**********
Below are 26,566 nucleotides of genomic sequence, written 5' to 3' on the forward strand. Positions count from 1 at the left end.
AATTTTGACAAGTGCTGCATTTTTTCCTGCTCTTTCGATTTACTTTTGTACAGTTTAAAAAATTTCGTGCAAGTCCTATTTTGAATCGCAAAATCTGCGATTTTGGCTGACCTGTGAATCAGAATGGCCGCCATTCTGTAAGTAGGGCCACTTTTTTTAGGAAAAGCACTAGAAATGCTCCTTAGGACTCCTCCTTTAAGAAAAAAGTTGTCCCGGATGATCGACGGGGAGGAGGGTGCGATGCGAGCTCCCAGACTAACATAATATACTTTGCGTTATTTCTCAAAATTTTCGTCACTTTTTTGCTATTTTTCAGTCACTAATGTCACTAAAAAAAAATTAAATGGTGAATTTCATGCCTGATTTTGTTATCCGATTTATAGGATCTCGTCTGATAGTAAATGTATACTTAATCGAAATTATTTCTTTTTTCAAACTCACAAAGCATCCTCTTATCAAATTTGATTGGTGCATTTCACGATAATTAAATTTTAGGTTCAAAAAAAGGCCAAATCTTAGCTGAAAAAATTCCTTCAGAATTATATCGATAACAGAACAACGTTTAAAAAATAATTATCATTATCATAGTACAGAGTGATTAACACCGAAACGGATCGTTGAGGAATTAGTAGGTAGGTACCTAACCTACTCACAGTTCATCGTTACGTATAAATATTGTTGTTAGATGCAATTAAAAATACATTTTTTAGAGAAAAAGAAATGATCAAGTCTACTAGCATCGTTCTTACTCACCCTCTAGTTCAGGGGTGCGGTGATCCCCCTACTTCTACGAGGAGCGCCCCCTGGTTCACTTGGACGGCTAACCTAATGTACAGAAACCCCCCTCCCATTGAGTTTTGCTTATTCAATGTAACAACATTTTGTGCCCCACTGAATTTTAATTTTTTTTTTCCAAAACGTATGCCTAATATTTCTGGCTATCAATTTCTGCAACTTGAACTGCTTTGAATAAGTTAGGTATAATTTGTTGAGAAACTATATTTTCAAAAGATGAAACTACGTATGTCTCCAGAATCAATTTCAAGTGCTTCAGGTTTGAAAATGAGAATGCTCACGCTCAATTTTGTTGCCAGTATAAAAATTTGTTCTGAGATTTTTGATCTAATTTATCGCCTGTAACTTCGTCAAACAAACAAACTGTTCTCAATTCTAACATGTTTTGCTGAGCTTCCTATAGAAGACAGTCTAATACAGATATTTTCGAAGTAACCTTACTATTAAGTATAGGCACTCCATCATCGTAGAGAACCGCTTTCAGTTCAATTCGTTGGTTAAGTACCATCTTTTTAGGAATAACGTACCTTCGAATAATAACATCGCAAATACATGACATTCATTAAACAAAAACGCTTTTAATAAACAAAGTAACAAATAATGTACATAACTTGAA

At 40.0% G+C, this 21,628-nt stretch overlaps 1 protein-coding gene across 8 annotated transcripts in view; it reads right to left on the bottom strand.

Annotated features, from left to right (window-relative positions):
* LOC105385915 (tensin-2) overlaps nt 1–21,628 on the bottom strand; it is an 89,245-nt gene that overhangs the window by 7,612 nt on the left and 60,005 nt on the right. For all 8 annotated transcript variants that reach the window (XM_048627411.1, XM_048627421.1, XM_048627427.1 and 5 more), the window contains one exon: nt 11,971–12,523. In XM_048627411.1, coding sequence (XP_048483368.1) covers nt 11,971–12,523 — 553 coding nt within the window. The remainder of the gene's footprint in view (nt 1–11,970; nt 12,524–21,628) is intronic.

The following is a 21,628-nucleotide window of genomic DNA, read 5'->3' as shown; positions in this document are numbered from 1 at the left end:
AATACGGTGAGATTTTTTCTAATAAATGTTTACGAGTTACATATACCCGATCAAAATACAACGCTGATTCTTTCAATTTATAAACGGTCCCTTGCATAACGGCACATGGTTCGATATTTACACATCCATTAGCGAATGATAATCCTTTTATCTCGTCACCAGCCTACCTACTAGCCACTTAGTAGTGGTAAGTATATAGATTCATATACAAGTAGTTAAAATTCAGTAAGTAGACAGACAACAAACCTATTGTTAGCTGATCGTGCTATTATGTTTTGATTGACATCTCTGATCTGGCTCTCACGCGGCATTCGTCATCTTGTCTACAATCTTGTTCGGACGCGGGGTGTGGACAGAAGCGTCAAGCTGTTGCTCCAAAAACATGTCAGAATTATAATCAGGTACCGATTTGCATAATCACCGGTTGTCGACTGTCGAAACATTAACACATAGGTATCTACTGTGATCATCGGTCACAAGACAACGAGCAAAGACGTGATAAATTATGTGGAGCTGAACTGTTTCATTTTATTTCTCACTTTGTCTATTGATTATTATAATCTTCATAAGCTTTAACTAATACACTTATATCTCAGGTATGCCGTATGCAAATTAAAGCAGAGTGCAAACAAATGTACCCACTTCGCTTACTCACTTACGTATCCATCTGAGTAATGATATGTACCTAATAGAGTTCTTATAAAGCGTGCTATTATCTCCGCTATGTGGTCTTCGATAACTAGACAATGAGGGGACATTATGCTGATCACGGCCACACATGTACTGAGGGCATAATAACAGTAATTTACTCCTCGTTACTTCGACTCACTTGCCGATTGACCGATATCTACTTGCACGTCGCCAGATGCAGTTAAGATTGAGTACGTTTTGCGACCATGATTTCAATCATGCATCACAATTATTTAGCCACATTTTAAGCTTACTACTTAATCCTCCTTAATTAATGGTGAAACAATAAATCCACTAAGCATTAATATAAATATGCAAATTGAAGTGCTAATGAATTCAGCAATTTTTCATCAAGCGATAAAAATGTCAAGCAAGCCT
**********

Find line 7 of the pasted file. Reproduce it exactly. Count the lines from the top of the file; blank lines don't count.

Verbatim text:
AATACGGTGAGATTTTTTCTAATAAATGTTTACGAGTTACATATACCCGATCAAAATACAACGCTGATTCTTTCAATTTATAAACGGTCCCTTGCATAACGGCACATGGTTCGATATTTACACATCCATTAGCGAATGATAATCCTTTTATCTCGTCACCAGCCTACCTACTAGCCACTTAGTAGTGGTAAGTATATAGATTCATATACAAGTAGTTAAAATTCAGTAAGTAGACAGACAACAAACCTATTGTTAGCTGATCGTGCTATTATGTTTTGATTGACATCTCTGATCTGGCTCTCACGCGGCATTCGTCATCTTGTCTACAATCTTGTTCGGACGCGGGGTGTGGACAGAAGCGTCAAGCTGTTGCTCCAAAAACATGTCAGAATTATAATCAGGTACCGATTTGCATAATCACCGGTTGTCGACTGTCGAAACATTAACACATAGGTATCTACTGTGATCATCGGTCACAAGACAACGAGCAAAGACGTGATAAATTATGTGGAGCTGAACTGTTTCATTTTATTTCTCACTTTGTCTATTGATTATTATAATCTTCATAAGCTTTAACTAATACACTTATATCTCAGGTATGCCGTATGCAAATTAAAGCAGAGTGCAAACAAATGTACCCACTTCGCTTACTCACTTACGTATCCATCTGAGTAATGATATGTACCTAATAGAGTTCTTATAAAGCGTGCTATTATCTCCGCTATGTGGTCTTCGATAACTAGACAATGAGGGGACATTATGCTGATCACGGCCACACATGTACTGAGGGCATAATAACAGTAATTTACTCCTCGTTACTTCGACTCACTTGCCGATTGACCGATATCTACTTGCACGTCGCCAGATGCAGTTAAGATTGAGTACGTTTTGCGACCATGATTTCAATCATGCATCACAATTATTTAGCCACATTTTAAGCTTACTACTTAATCCTCCTTAATTAATGGTGAAACAATAAATCCACTAAGCATTAATATAAATATGCAAATTGAAGTGCTAATGAATTCAGCAATTTTTCATCAAGCGATAAAAATGTCAAGCAAGCCT